Patek Philippe’s monumental The Art of Watches Grand Exhibition in New York invites visitors on a journey into the heart and art of watchmaking.
Daily from 10am-7pm, extended hours on Thursday 20 July from 10am-9pm.
Like the city hosting the event, the Patek Philippe Art of Watches, Grand Exhibition New York 2017 is staged on a grandiose scale. Housed in New York’s landmark Cipriani building on 42nd Street, just across from Grand Central Station, a two-story structure has been built inside the marbled, Renaissance-styled halls of the Cipriani to recreate the full Patek Philippe watchmaking experience, including highlights of its remarkable 178-year history.
A journey into the heart and art of watchmaking, this monumental exhibition is organised around 10 thematic rooms with over 450 watches from Patek Philippe’s current collection and historical museum pieces, as well as the rare opportunity to see the Maison’s watchmakers and artisans in action.
One of the highlights of the Patek Philippe exhibition is the US Historic Room, where watches owned by John F. Kennedy, Joe DiMaggio, Henry Graves Jr. and James Ward Packard are on display. Larry Pettinelli, President of Patek Philippe US, says: “The United States has been an extremely important market for Patek Philippe collectors since the 1850s. We hope to showcase some of these extraordinary timepieces, as well as putting into context the evolution of Patek Philippe within the US market.”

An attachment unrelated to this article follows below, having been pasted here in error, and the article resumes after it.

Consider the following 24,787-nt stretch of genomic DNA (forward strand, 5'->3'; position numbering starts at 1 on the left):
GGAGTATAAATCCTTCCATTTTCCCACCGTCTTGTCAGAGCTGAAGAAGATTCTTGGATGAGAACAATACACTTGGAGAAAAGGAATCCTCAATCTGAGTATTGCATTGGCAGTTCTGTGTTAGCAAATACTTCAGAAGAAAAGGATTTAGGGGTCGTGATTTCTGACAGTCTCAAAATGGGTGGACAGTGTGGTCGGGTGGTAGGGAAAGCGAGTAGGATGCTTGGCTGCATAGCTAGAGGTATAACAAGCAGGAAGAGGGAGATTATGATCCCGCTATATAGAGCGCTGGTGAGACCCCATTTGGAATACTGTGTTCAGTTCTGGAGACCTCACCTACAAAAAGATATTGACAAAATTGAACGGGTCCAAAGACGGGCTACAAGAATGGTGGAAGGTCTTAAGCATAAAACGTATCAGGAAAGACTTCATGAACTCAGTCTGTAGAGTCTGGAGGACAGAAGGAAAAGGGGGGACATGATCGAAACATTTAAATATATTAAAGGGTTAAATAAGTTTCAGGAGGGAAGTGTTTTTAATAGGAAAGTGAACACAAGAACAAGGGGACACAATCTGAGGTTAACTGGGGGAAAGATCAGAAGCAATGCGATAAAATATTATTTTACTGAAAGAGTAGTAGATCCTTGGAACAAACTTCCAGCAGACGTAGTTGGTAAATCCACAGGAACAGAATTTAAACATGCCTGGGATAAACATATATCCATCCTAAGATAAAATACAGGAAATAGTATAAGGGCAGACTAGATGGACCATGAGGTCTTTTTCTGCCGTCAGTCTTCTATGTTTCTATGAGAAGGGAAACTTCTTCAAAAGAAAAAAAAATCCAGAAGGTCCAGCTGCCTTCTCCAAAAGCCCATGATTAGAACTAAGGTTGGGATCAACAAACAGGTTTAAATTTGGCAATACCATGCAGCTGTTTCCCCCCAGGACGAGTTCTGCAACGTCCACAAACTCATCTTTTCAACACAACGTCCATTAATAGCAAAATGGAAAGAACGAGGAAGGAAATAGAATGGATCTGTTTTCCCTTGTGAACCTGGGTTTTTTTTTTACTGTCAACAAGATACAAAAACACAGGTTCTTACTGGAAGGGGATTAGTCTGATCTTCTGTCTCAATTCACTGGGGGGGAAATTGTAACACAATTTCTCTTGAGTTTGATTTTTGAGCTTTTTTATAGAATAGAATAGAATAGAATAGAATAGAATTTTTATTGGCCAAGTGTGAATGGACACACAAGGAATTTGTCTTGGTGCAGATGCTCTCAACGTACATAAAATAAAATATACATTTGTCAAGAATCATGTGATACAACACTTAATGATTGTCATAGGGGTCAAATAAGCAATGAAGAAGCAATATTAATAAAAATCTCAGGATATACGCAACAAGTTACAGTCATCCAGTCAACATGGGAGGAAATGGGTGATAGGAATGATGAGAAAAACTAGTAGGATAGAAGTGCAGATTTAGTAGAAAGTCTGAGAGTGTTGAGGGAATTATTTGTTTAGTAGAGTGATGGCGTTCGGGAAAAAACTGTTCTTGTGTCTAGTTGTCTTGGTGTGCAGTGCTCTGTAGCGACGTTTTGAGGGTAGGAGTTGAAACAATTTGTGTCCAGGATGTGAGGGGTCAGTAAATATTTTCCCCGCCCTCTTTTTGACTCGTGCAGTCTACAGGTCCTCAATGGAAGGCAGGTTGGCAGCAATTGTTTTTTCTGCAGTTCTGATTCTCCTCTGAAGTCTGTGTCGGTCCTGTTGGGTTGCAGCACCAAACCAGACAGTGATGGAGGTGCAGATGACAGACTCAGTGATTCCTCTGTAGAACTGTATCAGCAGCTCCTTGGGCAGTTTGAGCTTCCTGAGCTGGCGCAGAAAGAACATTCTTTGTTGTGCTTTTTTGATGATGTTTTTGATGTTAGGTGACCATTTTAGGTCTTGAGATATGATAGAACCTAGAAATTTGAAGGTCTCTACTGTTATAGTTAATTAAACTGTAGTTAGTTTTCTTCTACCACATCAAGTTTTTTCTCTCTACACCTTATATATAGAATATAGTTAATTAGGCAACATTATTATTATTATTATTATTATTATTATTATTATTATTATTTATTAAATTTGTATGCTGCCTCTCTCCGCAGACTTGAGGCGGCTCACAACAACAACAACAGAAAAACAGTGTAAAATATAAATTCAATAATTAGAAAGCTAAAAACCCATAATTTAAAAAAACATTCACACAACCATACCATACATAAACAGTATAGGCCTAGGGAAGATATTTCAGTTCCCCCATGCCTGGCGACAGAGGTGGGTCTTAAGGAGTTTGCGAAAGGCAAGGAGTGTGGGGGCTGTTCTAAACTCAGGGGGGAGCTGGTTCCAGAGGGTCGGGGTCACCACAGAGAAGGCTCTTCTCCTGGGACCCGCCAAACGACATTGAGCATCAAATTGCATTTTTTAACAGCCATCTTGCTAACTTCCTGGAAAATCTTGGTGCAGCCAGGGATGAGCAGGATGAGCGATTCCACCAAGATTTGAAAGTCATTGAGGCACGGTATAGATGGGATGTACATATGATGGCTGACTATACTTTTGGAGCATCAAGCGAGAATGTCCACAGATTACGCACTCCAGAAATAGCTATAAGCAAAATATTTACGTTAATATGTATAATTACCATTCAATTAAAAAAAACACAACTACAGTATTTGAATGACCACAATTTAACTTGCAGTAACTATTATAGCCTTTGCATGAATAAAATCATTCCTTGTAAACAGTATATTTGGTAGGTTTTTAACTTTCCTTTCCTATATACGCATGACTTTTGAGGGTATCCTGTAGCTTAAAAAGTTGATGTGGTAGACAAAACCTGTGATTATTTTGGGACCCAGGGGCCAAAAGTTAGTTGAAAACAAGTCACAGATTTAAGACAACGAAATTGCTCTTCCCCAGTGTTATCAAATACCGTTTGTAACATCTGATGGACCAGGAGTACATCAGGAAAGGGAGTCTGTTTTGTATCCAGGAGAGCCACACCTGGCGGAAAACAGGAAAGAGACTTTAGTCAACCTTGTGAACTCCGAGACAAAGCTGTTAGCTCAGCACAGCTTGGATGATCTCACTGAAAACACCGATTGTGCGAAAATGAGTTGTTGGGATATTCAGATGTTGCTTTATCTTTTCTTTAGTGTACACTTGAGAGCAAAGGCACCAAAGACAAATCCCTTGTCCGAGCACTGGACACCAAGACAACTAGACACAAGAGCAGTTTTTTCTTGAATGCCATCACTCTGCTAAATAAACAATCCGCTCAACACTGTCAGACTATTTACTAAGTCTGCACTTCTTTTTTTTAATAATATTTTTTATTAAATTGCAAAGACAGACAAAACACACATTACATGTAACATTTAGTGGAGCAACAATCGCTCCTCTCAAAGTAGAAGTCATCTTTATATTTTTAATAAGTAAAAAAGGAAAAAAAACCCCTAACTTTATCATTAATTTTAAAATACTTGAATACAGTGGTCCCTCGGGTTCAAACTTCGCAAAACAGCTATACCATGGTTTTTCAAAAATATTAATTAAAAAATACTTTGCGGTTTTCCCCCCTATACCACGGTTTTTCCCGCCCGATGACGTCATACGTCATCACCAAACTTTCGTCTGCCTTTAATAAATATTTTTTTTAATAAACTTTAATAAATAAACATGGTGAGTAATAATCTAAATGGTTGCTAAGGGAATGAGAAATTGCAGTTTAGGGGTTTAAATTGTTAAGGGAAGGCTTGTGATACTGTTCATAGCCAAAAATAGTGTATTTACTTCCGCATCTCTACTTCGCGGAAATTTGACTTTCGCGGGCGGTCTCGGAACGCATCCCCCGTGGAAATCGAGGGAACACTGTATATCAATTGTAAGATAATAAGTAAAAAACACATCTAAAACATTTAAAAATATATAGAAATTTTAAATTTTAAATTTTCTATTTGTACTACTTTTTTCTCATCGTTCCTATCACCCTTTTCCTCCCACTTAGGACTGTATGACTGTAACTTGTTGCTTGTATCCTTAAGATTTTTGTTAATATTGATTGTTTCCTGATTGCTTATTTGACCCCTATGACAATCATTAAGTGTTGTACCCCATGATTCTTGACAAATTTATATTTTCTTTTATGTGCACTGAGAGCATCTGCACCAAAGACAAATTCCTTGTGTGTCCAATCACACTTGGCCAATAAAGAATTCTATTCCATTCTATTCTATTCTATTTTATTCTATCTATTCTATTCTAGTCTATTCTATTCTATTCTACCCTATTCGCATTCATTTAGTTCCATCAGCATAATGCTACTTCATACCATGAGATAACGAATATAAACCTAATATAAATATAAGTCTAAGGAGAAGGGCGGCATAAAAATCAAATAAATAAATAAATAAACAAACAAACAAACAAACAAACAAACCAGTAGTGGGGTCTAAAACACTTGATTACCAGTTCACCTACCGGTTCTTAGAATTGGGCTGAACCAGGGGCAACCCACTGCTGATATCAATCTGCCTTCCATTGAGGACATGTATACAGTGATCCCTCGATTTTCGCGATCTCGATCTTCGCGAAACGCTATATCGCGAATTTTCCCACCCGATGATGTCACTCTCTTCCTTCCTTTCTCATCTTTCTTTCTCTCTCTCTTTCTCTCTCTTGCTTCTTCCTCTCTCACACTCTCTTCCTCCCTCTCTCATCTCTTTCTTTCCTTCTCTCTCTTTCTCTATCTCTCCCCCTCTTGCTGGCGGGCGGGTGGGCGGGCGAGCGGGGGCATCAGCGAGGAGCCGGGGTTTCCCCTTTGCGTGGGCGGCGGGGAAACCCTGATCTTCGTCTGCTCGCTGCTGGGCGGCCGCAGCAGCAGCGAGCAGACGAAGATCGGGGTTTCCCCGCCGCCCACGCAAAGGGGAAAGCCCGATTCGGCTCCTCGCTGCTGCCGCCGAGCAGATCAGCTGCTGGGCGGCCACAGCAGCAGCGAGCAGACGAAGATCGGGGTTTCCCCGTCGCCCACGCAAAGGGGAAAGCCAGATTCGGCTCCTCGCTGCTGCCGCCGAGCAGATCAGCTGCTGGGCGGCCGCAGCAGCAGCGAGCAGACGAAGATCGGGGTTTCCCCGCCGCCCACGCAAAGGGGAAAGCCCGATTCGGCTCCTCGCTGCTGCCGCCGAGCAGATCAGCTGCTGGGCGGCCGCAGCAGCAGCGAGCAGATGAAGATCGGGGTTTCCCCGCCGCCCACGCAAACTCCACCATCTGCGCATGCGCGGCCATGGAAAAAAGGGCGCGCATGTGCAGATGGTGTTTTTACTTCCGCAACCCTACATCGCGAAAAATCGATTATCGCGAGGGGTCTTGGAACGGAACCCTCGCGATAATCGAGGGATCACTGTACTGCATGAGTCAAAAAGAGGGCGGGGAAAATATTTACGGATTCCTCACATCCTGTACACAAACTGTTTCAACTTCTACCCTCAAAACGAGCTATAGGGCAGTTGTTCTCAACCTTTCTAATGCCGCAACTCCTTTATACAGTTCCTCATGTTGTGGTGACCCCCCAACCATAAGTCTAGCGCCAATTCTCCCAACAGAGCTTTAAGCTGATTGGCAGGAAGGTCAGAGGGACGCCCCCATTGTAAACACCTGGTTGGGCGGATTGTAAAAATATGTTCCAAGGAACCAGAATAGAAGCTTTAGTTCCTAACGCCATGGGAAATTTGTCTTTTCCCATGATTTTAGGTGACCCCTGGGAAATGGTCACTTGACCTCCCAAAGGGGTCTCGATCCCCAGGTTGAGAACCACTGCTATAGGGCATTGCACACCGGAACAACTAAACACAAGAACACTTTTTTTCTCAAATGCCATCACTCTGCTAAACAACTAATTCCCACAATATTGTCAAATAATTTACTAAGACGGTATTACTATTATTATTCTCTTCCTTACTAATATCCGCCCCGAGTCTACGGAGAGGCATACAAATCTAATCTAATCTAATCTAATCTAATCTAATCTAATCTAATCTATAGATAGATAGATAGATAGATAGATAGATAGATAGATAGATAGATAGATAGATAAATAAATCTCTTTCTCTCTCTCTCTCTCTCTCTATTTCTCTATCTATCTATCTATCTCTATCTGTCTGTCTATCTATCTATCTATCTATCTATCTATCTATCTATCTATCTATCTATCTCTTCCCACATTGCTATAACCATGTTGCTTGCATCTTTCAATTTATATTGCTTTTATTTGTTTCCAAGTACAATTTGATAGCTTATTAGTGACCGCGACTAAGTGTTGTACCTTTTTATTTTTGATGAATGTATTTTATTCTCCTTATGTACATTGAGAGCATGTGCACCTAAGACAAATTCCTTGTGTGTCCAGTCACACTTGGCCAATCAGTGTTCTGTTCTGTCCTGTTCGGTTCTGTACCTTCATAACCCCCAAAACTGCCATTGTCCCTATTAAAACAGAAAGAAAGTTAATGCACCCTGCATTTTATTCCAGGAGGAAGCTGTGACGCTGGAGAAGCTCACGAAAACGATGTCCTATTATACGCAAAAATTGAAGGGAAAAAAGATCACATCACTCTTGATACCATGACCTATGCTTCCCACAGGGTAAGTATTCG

The legendary Henry Graves Supercomplication – known as the Mona Lisa of horology and the most expensive pocket watch ever sold at auction for $24 million by Sotheby’s in 2014 – rekindles the epic “collectors’ duel” staged by American magnates Henry Graves Jr. and James Ward Packard of automobile fame. Determined to outdo one another in acquiring the most complicated watches possible, they commissioned many timepieces from Patek Philippe, 11 of which are showcased here.
A desk clock belonging to John F. Kennedy, showing the time in Moscow, Berlin and Washington DC, transports visitors back to the years of the Cold War. Kennedy was presented with the clock by the mayor of West Berlin during his visit in June 1963 on the day after his famous “Ich bin ein Berliner” speech.
Another star attraction is American baseball legend Joe DiMaggio’s Patek Philippe Ref. 130J, created in 1948 and one of Patek Philippe’s most sought-after chronograph references. This timepiece was reportedly given to Mr DiMaggio by the owners of the New York Yankees.
In the U.S. Historic Room: James Ward Packard’s Astronomical Pocket Watch; Henry Graves Jr.’s collection; John F. Kennedy’s desk clock; and Joe DiMaggio’s chronograph. The Napoleon Room with its recreation of Patek Philippe’s elegant Salon on Rue du Rhone and its view over Lake Geneva; the Museum Room with some of the greatest historical timepieces spanning the last five centuries; and, naturally, the Grand Complications Room, where Patek Philippe’s extraordinary prowess for mechanical complications comes to life.